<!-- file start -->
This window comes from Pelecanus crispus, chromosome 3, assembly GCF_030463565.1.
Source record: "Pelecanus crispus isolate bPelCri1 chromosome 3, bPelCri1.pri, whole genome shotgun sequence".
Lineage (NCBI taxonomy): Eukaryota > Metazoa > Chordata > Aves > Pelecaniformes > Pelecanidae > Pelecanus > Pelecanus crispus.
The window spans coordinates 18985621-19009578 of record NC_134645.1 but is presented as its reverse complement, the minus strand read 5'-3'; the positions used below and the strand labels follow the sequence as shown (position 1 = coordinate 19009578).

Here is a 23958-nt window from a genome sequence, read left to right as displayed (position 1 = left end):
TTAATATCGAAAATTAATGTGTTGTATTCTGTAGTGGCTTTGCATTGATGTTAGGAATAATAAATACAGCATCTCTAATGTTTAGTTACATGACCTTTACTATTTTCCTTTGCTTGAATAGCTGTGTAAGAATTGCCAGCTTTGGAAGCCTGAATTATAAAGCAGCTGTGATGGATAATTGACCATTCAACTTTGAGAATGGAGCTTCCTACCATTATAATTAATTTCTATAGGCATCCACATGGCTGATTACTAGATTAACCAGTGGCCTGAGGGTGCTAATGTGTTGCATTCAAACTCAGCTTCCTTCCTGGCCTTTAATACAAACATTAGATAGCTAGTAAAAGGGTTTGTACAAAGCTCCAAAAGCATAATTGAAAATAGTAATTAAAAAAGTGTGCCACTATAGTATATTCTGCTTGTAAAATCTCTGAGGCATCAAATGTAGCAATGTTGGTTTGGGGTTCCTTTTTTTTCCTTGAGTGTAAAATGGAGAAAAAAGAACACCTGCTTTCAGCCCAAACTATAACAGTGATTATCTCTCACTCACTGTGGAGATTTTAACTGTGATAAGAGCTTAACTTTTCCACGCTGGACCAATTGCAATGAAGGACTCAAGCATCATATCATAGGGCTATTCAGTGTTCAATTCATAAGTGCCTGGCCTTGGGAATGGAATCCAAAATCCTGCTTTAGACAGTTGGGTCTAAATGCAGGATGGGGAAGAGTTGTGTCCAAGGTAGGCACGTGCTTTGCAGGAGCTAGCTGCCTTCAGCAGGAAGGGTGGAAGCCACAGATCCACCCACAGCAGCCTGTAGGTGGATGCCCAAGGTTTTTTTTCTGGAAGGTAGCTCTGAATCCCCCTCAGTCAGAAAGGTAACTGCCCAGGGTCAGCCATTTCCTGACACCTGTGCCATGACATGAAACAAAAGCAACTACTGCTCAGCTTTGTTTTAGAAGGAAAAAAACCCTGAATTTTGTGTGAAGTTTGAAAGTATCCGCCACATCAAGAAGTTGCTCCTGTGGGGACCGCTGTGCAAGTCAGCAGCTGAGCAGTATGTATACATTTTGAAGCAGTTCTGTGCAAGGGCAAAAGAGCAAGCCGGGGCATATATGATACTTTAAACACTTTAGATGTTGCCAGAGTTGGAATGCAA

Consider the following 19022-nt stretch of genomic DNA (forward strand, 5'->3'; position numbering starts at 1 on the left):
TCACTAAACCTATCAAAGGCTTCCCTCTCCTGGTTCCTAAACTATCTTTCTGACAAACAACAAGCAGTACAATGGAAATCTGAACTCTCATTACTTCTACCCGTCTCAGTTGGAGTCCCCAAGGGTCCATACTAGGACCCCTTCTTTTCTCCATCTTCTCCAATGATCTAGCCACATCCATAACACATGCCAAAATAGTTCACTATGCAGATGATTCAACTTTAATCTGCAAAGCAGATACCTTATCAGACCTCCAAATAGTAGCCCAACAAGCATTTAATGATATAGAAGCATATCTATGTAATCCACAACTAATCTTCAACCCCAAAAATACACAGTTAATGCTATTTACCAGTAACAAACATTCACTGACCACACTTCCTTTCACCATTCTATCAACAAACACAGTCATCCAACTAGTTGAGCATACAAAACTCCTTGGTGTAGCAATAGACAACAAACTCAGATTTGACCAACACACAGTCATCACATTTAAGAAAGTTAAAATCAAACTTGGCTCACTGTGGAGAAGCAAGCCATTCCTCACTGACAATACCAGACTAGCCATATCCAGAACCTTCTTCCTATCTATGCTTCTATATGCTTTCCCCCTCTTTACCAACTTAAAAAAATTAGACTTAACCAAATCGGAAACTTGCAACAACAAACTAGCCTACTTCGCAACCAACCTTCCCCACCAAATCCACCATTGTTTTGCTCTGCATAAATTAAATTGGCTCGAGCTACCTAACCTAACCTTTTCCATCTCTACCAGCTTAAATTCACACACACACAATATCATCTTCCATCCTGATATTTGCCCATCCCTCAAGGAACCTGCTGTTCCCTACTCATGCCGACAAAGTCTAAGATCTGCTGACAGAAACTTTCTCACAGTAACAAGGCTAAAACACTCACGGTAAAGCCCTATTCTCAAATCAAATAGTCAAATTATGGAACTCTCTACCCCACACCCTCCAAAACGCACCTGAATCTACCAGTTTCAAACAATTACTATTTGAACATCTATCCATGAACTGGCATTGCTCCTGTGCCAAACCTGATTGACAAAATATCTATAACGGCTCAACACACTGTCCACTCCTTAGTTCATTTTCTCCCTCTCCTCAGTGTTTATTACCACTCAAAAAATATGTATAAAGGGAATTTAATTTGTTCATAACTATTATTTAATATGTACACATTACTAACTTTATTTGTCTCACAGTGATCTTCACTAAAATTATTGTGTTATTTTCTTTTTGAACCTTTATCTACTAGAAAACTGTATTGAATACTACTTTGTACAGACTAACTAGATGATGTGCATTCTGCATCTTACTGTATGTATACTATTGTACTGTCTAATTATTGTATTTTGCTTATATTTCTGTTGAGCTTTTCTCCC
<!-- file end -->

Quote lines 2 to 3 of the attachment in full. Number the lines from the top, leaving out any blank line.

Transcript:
Source record: "Pelecanus crispus isolate bPelCri1 chromosome 3, bPelCri1.pri, whole genome shotgun sequence".
Lineage (NCBI taxonomy): Eukaryota > Metazoa > Chordata > Aves > Pelecaniformes > Pelecanidae > Pelecanus > Pelecanus crispus.